The tables turn once again to YUM then. Will they answer the call when McDonald's steps up once again to grab an untapped market? Will they take the next steps forward like McDonald's has and move into the all-day breakfast menu to grab up the profits that it can yield or will they instead wait and see if they really belong in the breakfast game at all? The numbers don't lie. YUM has made money off of their breakfast game. I believe this stems from the fact that the items are largely relatable to what consumers can grab during the regular hours but in breakfast versions. It's not the same breakfast sandwich. It's not the same taste. The challenge to your palate in the morning is suddenly accepted and loved.
Either way, both companies yield a fine amount of dividends and have long-standing histories of growth. Both would be a fine addition to any portfolio but as for myself, I keep YUM as close as I can while holding off on MCD. This isn't because MCD is a failing business. MCD has been doing well in the past and will likely continue to do well in the future. When a wall is hit in the business model, they throw another curve ball to stay ahead of the game. MCD has been around for a long time and usually that kind of thing doesn't happen by accident.
My money however needs a warm bed to sleep in at night that doesn't have the same profit margins that MCD's product does. That's because the chicken and faux Mexican food community is simply a cheaper product. With a cheaper product comes an easier time acquiring items that the consumer can always grab no matter the budget. This all while MCD is constantly limited by slim profit margins that will be tough to beat over time without raising the prices right on to us.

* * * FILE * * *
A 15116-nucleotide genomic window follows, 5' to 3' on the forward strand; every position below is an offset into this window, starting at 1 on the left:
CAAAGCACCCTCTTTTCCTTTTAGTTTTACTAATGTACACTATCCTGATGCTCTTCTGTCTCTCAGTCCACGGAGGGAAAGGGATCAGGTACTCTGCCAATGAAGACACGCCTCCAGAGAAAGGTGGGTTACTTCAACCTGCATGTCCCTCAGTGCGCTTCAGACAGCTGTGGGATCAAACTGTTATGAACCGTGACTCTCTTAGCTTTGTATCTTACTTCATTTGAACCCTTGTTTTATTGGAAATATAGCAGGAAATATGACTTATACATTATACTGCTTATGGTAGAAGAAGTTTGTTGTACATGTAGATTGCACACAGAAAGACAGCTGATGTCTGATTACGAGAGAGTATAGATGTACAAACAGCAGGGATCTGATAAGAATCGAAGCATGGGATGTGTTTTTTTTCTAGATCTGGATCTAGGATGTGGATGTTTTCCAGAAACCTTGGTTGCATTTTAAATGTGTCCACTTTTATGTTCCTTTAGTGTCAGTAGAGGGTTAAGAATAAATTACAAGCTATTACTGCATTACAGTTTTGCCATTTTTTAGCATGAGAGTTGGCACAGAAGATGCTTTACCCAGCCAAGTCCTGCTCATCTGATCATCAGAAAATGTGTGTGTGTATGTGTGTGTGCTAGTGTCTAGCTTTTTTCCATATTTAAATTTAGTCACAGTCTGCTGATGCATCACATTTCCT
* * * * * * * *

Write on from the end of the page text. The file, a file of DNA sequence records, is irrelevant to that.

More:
I don't know about you but if and when the next drop in the market happens, I'd rather be with a company that can drop their product to an ever increasingly cheap cost and continue pumping it out rather than with a company that has to continually enter in deals that simply become more and more expensive. The last time I went through a drive through of a YUM Brand restaurant, I left with a giant bag full of stuff for under ten dollars.
On the flip side of the coin, on the last trip to McDonald's, I struggled to stretch the dollar to even half the extent that was possible at Taco Bell. When the price difference is that noticeable during an economic boom, it will be that much more evident when we start dipping into the next bear market. This would seem to protect the product and the income that the company will obtain from it when the market takes a turn for the worst. This is why I'm long YUM and have no current equity in MCD at this time.
Regardless, YUM and MCD will be around for a long time to come. Both businesses are deeply rooted into our culture and it would take quite the storm to topple either. The only question that investors have to answer is which company they feel will weather the storm better when the hurricane blows in.
All opinions expressed are of the author's only and they should be taken as such. Opinions shown are not to be taken as investment advice.
Disclosure: I am/we are long YUM.
I wrote this article myself, and it expresses my own opinions. I am not receiving compensation for it (other than from Seeking Alpha). I have no business relationship with any company whose stock is mentioned in this article.